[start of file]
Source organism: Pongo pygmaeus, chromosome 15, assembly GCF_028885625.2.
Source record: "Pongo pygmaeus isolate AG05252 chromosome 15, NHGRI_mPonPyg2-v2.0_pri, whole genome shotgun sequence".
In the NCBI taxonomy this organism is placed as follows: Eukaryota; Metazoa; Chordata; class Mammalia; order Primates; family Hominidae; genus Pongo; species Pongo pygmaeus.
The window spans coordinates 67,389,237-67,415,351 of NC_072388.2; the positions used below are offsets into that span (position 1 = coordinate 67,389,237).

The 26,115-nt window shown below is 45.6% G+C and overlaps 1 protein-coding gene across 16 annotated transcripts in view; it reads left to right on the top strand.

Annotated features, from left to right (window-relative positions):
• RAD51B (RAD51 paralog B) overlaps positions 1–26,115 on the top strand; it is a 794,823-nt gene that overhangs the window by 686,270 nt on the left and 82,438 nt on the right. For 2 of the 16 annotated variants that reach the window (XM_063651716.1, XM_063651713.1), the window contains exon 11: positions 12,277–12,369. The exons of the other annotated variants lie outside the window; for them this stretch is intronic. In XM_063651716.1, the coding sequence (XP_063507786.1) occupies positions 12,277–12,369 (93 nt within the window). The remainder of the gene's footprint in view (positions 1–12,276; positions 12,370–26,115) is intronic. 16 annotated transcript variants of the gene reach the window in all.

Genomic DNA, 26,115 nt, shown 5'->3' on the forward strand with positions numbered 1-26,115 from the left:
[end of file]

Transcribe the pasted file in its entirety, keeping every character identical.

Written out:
Source organism: Pongo pygmaeus, chromosome 15, assembly GCF_028885625.2.
Source record: "Pongo pygmaeus isolate AG05252 chromosome 15, NHGRI_mPonPyg2-v2.0_pri, whole genome shotgun sequence".
In the NCBI taxonomy this organism is placed as follows: Eukaryota; Metazoa; Chordata; class Mammalia; order Primates; family Hominidae; genus Pongo; species Pongo pygmaeus.
The window spans coordinates 67,389,237-67,415,351 of NC_072388.2; the positions used below are offsets into that span (position 1 = coordinate 67,389,237).

The 26,115-nt window shown below is 45.6% G+C and overlaps 1 protein-coding gene across 16 annotated transcripts in view; it reads left to right on the top strand.

Annotated features, from left to right (window-relative positions):
• RAD51B (RAD51 paralog B) overlaps positions 1–26,115 on the top strand; it is a 794,823-nt gene that overhangs the window by 686,270 nt on the left and 82,438 nt on the right. For 2 of the 16 annotated variants that reach the window (XM_063651716.1, XM_063651713.1), the window contains exon 11: positions 12,277–12,369. The exons of the other annotated variants lie outside the window; for them this stretch is intronic. In XM_063651716.1, the coding sequence (XP_063507786.1) occupies positions 12,277–12,369 (93 nt within the window). The remainder of the gene's footprint in view (positions 1–12,276; positions 12,370–26,115) is intronic. 16 annotated transcript variants of the gene reach the window in all.

Genomic DNA, 26,115 nt, shown 5'->3' on the forward strand with positions numbered 1-26,115 from the left: